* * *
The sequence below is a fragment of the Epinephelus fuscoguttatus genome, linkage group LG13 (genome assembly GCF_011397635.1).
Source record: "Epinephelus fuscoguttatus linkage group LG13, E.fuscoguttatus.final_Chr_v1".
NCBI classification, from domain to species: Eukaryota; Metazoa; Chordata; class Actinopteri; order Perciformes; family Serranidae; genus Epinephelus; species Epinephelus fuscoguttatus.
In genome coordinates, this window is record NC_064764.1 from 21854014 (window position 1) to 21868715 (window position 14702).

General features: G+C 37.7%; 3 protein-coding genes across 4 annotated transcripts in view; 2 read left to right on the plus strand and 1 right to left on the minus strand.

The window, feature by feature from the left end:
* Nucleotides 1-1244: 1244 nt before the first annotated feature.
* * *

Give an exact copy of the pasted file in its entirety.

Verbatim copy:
The sequence below is a fragment of the Epinephelus fuscoguttatus genome, linkage group LG13 (genome assembly GCF_011397635.1).
Source record: "Epinephelus fuscoguttatus linkage group LG13, E.fuscoguttatus.final_Chr_v1".
NCBI classification, from domain to species: Eukaryota; Metazoa; Chordata; class Actinopteri; order Perciformes; family Serranidae; genus Epinephelus; species Epinephelus fuscoguttatus.
In genome coordinates, this window is record NC_064764.1 from 21854014 (window position 1) to 21868715 (window position 14702).

General features: G+C 37.7%; 3 protein-coding genes across 4 annotated transcripts in view; 2 read left to right on the plus strand and 1 right to left on the minus strand.

The window, feature by feature from the left end:
* Nucleotides 1-1244: 1244 nt before the first annotated feature.